Big Billy – Shave and a haircut

Is it too much to ask to get a simple haircut nowadays?

When I was a young fella, before I met Minnie and had kids and started havin’ to worry Big BIllyabout things like gas money and groceries, I had a regular barber I went to for years and years. Mike the Barber was this big bald guy that grew up with my old man and he had a little barber shop in the front part of his house, and he lived out in the back. I guess he hurt himself in the mine one time and couldn’t do a lot of liftin’ or anything, so he took up bein’ a barber.
Now, we grew up kind of dirt poor, so how in the hell could we afford to go to a barber for haircuts, you’re probably thinkin’. But my old man sold bootleg coal for years and half the stuff he bought for the family, he’d pay for it with a bucket of coal. So when it was time to go for a haircut, me and my brother Allan and the ol’ man would haul a few buckets of coal onto Mike the Barber’s back step and then go in for our haircuts.
And in those days, barbershops were like secret clubs just for men. Mike was a big Maple Leafs fan and he had all kinds of pictures of players up – old black and white guys we didn’t even know about yet. And when the old man was gettin’ his haircut first, and him and Mike were talkin’ about their days in the mine together, me and Allan would go all around the shop and look at the hockey pictures and stuff.
Half the time there’d be two or three other guys sittin’ around, tellin’ dirty jokes and huntin’ stories.
But of course, I got older and Minnie and the kids came along, and she started cuttin’ my hair in the kitchen so we could save a few bucks to buy diapers and that. Little Bill probably wasn’t even in school yet when I heard Mike the Barber was sick, and it wasn’t long after that he passed away and that was the end of his barbershop.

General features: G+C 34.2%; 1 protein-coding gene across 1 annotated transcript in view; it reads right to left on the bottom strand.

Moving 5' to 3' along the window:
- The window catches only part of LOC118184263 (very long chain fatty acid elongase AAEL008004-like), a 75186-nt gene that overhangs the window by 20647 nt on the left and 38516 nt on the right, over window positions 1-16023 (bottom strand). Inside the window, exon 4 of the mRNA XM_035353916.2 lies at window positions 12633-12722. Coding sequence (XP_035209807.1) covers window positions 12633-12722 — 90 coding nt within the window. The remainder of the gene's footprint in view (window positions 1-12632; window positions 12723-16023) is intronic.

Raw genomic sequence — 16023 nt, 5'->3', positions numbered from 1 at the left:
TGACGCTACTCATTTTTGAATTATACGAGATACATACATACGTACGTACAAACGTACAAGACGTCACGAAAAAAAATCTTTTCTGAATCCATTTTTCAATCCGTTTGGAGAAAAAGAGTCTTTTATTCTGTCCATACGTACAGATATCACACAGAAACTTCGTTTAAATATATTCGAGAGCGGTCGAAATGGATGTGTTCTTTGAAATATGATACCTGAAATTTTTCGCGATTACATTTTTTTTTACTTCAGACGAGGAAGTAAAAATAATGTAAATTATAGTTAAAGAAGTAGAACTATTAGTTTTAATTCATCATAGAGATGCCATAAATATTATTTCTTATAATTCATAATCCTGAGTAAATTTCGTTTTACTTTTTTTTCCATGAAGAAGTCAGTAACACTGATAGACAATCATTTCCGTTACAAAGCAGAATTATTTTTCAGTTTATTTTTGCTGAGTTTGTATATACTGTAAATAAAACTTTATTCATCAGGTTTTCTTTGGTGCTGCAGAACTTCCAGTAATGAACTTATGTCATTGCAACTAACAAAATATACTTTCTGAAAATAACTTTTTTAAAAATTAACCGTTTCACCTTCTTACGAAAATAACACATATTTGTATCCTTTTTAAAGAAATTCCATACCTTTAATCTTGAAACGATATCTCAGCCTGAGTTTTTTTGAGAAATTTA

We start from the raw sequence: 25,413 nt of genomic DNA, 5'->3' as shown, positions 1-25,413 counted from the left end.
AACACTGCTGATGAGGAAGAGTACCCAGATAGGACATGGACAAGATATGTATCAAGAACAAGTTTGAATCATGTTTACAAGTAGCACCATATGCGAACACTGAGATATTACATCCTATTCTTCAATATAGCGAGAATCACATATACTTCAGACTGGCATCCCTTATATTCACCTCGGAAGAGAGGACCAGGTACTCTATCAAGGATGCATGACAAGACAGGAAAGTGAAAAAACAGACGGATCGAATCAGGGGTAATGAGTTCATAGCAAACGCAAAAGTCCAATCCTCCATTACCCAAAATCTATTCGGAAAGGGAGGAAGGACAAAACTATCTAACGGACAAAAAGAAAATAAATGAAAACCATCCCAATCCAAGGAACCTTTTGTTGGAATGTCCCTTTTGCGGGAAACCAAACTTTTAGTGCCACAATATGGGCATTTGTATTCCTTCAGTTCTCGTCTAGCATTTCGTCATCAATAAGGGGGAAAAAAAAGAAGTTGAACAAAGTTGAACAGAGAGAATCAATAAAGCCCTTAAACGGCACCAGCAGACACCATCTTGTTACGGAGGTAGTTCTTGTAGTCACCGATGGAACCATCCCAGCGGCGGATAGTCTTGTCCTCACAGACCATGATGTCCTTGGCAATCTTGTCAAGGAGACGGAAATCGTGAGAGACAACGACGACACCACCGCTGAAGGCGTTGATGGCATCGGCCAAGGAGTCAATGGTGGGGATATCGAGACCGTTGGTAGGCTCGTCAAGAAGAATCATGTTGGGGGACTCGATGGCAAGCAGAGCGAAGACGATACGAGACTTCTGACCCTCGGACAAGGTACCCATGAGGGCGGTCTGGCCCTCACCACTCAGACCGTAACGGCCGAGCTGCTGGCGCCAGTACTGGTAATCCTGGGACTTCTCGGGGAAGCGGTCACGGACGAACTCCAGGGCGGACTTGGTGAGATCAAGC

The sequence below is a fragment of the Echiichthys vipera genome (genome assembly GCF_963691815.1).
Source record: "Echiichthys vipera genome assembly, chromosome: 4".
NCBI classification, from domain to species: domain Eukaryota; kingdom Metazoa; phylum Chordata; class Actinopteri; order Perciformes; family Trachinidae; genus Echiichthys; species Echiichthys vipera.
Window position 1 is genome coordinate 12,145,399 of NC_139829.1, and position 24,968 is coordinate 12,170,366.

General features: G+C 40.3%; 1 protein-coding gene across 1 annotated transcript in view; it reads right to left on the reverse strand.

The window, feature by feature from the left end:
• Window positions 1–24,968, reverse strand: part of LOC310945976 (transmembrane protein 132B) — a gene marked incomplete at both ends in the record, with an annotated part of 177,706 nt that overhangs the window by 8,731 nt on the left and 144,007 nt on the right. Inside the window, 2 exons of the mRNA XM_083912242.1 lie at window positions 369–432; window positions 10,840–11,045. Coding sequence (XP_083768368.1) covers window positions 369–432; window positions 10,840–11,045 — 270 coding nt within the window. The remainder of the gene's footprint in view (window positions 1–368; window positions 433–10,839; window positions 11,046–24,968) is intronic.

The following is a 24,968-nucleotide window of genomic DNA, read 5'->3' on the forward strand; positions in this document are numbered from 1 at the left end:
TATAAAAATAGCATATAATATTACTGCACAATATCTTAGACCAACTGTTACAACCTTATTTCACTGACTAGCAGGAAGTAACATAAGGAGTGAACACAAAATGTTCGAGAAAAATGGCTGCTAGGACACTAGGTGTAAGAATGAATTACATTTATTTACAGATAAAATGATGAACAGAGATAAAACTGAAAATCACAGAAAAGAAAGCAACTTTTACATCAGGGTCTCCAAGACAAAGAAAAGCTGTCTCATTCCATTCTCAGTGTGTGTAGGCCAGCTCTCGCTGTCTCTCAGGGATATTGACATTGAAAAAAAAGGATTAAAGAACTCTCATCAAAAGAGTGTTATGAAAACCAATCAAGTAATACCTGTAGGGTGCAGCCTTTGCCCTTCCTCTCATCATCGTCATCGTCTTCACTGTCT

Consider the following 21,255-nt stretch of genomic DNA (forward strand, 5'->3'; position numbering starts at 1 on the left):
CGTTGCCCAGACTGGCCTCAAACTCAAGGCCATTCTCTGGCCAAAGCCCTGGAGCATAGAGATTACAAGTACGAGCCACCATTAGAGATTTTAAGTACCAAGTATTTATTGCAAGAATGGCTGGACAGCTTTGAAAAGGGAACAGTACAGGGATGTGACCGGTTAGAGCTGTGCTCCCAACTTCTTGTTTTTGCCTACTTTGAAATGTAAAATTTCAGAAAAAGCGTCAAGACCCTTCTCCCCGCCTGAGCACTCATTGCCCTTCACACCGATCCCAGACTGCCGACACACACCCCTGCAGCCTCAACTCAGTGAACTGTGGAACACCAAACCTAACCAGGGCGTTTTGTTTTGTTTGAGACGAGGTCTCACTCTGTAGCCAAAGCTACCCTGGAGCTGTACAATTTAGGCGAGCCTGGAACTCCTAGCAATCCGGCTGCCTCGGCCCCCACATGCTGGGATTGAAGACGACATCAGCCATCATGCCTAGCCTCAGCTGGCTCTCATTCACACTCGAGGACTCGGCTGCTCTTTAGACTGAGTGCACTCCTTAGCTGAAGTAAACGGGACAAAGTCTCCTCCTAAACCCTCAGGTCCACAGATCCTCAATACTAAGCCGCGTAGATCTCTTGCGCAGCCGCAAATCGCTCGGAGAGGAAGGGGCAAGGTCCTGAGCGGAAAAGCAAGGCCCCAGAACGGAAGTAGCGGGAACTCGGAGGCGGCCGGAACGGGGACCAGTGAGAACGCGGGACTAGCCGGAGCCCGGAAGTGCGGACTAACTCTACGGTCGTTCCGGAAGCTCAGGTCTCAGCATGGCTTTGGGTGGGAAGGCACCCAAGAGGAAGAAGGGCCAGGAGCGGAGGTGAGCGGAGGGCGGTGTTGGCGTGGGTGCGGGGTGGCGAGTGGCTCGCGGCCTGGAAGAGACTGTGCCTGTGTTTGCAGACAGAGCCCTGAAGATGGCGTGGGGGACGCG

Anyway, Minnie just kept cuttin’ my hair, right up until just before Christmas. She gave me a haircut in the kitchen and I looked at myself in the toaster.
Minnie’s blessed with many talents, but cuttin’ hair ain’t one of them. And while I laughed at a chunk missin’ on the side of my head, she got some fierce at me and swore that was the last haircut she’d ever give me.
Now, it’s two months later and my hair is right long, so I asked her to cut it again.
But Minnie don’t forget nothin’ and she told me to fly to frig out the door and find somewhere to get it cut myself.
So off I go. I’m drivin’ around, and I’m thinkin’ to myself – hey, this might not be too bad. I was thinkin’ I’d walk into a barbershop just like old Mike the Barber’s, with hockey pictures and ticket stubs on the wall. Maybe I could even break out my joke about the club-footed ballerina, I thought to myself.
So I find a barbershop. Now, I won’t say which one, but it said “barbershop” and it had the red, white and blue striped poll on the sign and everything.
I walked in and there’s the barber, cuttin’ some guy’s hair in the chair by the door. I nodded hello to him and was just about to take a seat and wait when I got ambushed.
Out of nowhere comes the last thing I thought I’d see in a barbershop – a woman.
Hop right up here, she says, and for a minute I don’t know what to do.
But I got in the chair. And right away I knew I was done for. She had about a hundred different scissors, combs, attachments, bottles, sprays, and god knows what else, all laid out. I tried to tell her I was just lookin’ for a simple haircut, but she started yappin’ before I could say anything.
Walkin’ in there, the only small talk I expected was about how much snow we got and whether the Leafs will make the playoffs. That’s it.
But in the next fifteen minutes, I heard all about her three kids, and the middle child’s diarrhea, her sister’s colitis, and this thing she seen on Oprah about how to get rid of bunions. I almost grabbed a pair of scissors and cut off one of my fingers just to see if she’d notice long enough to stop talkin’.
And I don’t know if she got trouble walkin’ or what, but she more or less stood in the same spot on my right side the whole time she was cuttin’ my hair. So if she had to do somethin’ on the left side, she just reached over and pressed herself all against me. You’d think maybe I wouldn’t mind that, but holy cripes that just makes your skin crawl when you don’t want nothin’ to do with it.
There! she says, when she was finished. And I was so distracted by everything she was sayin’ and doin’ I didn’t even notice what she done to my head.
I got home and went straight upstairs so Minnie wouldn’t see my weird spiky haircut stuck out every which way. It was like somebody grabbed one of them skateboard kids ya see in town, ripped his hair off and put it on my head.
I look in the mirror and I hear Minnie yell up to me, laughin’ her arse off – Is that gel in your hair?
Next time I think I’ll just take the weed whacker to it myself.

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